Steeped in history, the town of Concord, Massachusetts (pop. 17,668), was settled in 1635 and can claim as past residents Emerson, Thoreau, and Louisa May Alcott. Several centuries later, residents are committed to preserving Concord’s history, and they also appreciate the benefits that technology has to offer.
The town has had an official website since 1998. Managed by the chief technology officer/office, the website has a dedicated webmaster and allows individual departments to have web pages, which must maintain a look and feel consistent with the main local government website. These departments have staff designated to manage their web pages.
With the exception of website hosting, which is outsourced to an application service provider (ASP), website design, operations and management, integration with local government databases and e-payment/e-transaction is handled in house. The town uses cloud computing for storage and power.
Concord has a separate information technology department that handles all information technology and e-government needs for the town. The formal technology plan includes e-government.
With a number of online options for business transactions, the town is careful to also make paper options available, thus not disenfranchising any residents. The town has engaged in e-government for many purposes: to provide citizen access to local government information, to the local government, and to elected and appointed officials; and to save money and encourage citizen participation and e-democracy. Concord’s e-government initiatives include:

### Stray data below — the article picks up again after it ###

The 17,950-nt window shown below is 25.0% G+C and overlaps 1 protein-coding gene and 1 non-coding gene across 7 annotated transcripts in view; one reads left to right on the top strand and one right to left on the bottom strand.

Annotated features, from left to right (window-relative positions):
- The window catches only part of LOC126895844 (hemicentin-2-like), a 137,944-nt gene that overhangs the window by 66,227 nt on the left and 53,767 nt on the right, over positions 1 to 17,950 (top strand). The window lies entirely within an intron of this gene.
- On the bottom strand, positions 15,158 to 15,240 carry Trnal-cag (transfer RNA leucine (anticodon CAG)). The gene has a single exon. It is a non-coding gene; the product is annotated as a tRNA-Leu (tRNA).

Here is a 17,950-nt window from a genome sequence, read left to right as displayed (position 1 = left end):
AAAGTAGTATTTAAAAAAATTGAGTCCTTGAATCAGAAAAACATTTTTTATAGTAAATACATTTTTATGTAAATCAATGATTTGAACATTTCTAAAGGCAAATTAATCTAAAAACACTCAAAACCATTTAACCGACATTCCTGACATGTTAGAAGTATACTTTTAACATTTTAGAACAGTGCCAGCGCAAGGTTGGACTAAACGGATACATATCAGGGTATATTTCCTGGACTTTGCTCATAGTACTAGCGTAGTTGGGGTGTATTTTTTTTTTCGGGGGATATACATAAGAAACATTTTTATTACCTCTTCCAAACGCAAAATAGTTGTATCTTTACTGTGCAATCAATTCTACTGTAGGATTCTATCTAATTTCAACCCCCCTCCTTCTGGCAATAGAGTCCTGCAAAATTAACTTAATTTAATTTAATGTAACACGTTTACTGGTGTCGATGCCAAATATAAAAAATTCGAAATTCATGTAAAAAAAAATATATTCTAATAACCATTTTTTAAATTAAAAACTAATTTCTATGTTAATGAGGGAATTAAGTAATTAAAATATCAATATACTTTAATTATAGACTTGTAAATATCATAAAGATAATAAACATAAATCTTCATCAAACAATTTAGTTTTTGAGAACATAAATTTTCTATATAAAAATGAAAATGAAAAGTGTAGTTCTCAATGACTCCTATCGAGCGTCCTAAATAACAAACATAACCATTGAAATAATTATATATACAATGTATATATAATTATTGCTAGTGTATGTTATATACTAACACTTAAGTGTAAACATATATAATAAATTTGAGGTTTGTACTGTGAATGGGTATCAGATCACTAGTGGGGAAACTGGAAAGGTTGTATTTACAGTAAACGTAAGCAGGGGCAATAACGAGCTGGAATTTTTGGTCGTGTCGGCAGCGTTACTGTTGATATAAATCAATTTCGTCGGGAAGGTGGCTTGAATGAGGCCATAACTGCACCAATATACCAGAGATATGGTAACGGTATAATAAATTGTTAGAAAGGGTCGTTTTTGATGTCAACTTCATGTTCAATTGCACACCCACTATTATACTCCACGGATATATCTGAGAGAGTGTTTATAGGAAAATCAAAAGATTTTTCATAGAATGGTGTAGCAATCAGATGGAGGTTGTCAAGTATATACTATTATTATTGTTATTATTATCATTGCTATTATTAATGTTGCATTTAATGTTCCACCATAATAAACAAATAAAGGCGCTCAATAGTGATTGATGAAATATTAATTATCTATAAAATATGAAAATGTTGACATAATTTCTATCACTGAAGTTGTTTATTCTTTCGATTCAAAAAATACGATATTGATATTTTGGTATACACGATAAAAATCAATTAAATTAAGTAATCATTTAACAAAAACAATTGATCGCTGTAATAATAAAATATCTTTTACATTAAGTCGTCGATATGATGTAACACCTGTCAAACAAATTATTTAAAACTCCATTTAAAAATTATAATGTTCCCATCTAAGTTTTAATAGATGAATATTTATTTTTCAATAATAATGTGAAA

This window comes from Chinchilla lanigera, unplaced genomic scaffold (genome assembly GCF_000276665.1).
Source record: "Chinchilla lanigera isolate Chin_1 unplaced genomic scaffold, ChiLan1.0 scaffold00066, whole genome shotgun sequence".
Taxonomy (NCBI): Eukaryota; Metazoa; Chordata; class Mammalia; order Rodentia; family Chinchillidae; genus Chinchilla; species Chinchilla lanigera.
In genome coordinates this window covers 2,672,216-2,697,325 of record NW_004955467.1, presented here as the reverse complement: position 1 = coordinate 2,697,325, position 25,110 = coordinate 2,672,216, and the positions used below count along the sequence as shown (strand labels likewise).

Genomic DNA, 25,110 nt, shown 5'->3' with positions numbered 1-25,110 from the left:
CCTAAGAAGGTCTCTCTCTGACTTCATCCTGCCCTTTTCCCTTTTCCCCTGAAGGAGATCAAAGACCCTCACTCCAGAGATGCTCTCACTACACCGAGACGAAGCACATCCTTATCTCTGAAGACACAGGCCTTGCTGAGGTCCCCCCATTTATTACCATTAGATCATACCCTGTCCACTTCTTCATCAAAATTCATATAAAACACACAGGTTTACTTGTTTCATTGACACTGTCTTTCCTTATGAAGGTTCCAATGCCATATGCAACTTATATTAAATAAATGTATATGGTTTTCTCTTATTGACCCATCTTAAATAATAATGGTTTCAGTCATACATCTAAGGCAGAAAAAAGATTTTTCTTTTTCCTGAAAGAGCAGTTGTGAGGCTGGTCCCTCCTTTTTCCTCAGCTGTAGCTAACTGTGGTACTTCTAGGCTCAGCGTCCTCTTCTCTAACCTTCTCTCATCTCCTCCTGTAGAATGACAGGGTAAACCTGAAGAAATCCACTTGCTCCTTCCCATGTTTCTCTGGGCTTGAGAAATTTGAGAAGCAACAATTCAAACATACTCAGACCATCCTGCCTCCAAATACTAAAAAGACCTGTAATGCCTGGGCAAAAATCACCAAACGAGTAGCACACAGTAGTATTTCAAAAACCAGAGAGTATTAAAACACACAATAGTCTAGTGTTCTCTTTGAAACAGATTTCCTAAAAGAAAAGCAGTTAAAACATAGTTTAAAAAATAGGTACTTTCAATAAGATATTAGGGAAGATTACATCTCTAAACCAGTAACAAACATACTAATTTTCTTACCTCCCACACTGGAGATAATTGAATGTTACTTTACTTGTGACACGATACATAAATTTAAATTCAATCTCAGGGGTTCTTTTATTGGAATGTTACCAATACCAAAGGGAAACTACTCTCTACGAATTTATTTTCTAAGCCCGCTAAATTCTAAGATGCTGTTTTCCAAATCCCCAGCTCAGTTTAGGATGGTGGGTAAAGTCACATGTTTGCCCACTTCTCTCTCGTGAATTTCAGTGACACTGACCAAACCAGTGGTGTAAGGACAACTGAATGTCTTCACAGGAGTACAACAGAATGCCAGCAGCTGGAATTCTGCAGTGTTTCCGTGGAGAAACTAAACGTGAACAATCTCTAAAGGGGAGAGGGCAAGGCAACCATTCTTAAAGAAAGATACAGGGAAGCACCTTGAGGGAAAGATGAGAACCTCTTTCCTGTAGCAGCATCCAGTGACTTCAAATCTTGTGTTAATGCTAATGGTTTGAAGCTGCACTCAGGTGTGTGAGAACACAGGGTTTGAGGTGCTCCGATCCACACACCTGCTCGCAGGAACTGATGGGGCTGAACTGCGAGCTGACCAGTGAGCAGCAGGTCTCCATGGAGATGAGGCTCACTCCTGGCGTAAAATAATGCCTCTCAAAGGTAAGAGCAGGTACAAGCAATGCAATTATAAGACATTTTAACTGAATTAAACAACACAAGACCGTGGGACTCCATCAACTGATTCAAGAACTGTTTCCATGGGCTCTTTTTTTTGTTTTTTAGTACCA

- Online payment of taxes, utility bills and fines/fees
- Online completion and submission of permit applications
- Online requests for and delivery of local government records; and for service, such as pothole repair
- Online registration or recreational activities and facilities, such as signing up for classes and reserving picnic areas; and for registration of property, such as animal and bicycle registration
- Online communication with elected and appointed officials
- GIS mapping and data
- Employment information and applications
- Council agendas/minutes
- Codes and ordinances
- E-newsletters and e-alerts
- Streaming video and video on demand.
Residents can pay online for curbside collection and for motor vehicle excise and property taxes. Birth, death, and marriage certificates can be ordered and paid for online.
An online calendar shows all meetings and other events with links to the meeting agendas, and residents can sign up to receive a variety of e-mailed notices about events, board of selectmen meetings, town manager’s reports, and employment opportunities.
A major barrier to e-government initiatives is not having enough technology and web staff. E-government has increased the time demands on IT staff and changed their role, even though it has also increased efficiency of business processes and improved customer service and communication with the public.
Regardless of the challenges, the town of Concord has a robust e-government program in place!
The Electronic Government 2011 survey was mailed to all city-type governments with a population of 10,000 or greater and to all county governments that have either elected executives or appointed managers. An online option was also provided. The survey response is 30%. The survey is a collaboration among Dr. Donald F. Norris, Dr. Christopher Reddick, and ICMA, and the data are proprietary.